Historic, healthy pizza and fare on St. Mark’s

Chef Giovanni Vittorio Tagliafierro with a photo of the nunnery atop the hills in Tramonti, where the pizza restaurant gets its special liqueur for its chocolate eggplant dessert. Photo by Lincoln Anderson

BY LINCOLN ANDERSON | If you’re looking for truly authentic and healthy Italian pizza and food with traditional flavor from the old country, look no further than the East Village’s Tramonti Pizza.

Headed by chef Giovanni Vittorio Tagliafierro, the small restaurant at 130 St. Mark’s Place, between First Ave. and Avenue A, opened nearly two years ago and is still going strong.

The co-owner and co-chef is Diego Matute. Manager Luca Dombre will make you feel right at home.

The pizza here is definitely a slice above — or maybe, put more accurately, a slice of history. Tramonti, Tagliaferro’s native village on Italy’s scenic, hilly Amalfi coast, boasts more than 1,000 years of history in pizza-making. Tagliaferro himself is the fourth generation of a pizzaiolo, or pizza-making, family. He refuses to use ingredients such as oil, sugar, brewer’s yeast or pig’s fat in his pizza dough. The dough is left to rise for no less than 36 hours to allow for a highly digestible and light crust.

Tramonti’s marinara pizza, one of the restaurant’s series of “Untouchables,” ancient pizza recipes that cannot be altered. Photo courtesy Tramonti Pizza

The dough for the place’s signature marinara pizza is not your average pizza crust; it includes a mix of millet, barley, rye and whole-wheat flour. This is one of the restaurant’s so-called “Untouchables,” several signature pizzas that cannot be altered because of their ancient recipes connecting them to Tramonti.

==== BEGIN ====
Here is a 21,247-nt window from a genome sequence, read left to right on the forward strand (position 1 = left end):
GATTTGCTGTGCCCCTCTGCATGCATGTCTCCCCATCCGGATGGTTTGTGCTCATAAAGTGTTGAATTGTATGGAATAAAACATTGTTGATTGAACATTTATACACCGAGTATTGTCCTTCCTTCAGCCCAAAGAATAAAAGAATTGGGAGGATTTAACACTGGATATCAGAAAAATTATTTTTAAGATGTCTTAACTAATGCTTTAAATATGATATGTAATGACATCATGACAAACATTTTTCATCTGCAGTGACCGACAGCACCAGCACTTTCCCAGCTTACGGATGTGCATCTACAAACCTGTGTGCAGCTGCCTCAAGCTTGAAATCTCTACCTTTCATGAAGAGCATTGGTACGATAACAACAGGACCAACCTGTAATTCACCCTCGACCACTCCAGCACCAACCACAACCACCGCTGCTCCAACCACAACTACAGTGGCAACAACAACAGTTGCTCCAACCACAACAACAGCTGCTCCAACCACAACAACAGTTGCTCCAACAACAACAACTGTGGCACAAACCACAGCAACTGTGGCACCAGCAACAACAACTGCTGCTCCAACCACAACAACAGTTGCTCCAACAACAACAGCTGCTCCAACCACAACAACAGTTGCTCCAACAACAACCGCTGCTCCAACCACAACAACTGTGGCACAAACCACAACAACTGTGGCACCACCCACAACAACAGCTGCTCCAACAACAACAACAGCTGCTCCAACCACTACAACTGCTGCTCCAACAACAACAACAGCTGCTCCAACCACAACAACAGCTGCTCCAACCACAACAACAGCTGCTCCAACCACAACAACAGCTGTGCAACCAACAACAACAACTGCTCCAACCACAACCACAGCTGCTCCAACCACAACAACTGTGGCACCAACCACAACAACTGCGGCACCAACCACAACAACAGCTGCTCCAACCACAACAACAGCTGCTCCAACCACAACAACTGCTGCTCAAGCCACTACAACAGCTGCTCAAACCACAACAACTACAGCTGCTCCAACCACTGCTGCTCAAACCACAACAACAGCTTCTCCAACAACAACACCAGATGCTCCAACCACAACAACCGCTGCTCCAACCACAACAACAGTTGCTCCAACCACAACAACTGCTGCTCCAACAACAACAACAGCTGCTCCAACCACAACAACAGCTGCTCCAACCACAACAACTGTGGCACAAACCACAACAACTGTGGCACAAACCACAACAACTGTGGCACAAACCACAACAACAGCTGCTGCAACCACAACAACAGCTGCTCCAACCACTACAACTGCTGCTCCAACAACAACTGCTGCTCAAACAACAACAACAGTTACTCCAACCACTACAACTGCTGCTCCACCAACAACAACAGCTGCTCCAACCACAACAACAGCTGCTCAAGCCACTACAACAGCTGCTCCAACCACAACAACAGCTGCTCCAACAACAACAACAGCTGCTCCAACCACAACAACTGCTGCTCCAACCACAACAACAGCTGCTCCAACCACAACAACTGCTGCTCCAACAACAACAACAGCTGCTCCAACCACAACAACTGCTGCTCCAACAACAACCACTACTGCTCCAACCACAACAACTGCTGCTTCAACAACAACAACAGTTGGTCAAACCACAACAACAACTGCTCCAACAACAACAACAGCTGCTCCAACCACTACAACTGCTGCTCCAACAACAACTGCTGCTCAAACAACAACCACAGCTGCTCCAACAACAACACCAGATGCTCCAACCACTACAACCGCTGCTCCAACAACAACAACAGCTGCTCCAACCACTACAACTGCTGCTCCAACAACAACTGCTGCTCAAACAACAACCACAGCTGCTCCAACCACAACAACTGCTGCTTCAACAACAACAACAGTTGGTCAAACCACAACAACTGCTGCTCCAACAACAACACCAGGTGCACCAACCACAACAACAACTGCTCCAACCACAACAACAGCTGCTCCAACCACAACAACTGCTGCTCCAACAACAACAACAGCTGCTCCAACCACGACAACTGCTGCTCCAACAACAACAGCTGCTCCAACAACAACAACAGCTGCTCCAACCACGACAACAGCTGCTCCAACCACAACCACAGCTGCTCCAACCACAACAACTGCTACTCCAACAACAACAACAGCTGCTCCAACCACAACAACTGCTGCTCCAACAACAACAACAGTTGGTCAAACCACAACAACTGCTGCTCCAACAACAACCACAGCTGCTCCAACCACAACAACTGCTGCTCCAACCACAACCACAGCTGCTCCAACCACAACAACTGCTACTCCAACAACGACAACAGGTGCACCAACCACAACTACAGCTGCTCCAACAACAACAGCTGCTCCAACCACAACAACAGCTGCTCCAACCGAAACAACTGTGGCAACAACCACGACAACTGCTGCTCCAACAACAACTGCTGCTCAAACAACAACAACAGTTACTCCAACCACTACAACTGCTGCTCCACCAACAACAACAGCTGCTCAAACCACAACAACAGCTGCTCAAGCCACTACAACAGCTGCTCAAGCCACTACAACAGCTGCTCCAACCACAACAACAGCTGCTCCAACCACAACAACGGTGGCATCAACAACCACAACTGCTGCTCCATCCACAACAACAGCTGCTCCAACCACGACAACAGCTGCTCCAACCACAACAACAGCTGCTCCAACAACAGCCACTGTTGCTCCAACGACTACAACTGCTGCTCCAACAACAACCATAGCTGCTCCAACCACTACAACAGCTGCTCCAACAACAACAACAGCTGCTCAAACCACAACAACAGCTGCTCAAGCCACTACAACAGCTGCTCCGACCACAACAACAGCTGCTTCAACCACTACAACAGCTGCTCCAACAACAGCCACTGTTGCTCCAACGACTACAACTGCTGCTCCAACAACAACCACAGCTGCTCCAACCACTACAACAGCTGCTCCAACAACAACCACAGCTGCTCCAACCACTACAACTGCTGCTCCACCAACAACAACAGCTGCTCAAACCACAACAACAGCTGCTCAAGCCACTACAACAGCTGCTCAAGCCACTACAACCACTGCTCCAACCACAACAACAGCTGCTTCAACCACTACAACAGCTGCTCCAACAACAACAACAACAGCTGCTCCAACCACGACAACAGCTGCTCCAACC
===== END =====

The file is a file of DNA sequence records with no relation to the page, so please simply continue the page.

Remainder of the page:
Moreover, the imported Re Fiascone San Marzano tomato sauce does not contain oil, pepper, garlic or sugars — just some fresh basil; it also has 40 percent less salt than other common tomato sauces, making Tramonti-style pizza the lowest in calories in the world.

Also featured on chef Vittorio’s menu are typical Tramonti recipes dating back to the 15th century. One of these is past’ e patane, a handmade dry spaghetti broken in half, boiled with potatoes and then sautéed with extra virgin olive oil, garlic, basil and parmigiano reggiano. Another, a dessert, is melanzane alla cioccolata — layers of eggplant covered with dark chocolate and drizzled with a special limited-batch liqueur only made by the nuns in the mountains of Amalfi. As Tagliaferro explained, the only way to get this precious liqueur is to make the trek to the nunnery — and they always make you wait for it awhile.

Tramonti’s chocolate eggplant dessert — the eggplant gives it a crunch, and it’s doused in dark chocolate and it also features the Tramonti nuns’ “secret sauce.” Photo by Lincoln Anderson

A typical meal at Tramonti Pizza — an appetizer, pizza and glass of wine — will set you back about $25 or $30.

The East Village eatery seats 29 and features a casual décor. It’s open daily, Monday to Thursday, 5 p.m. to 11 p.m.; Friday and Saturday, noon to 12 a.m.; and Sunday, noon to 10 p.m. Call 212-260-1441 or visit tramontipizzanyc.com.

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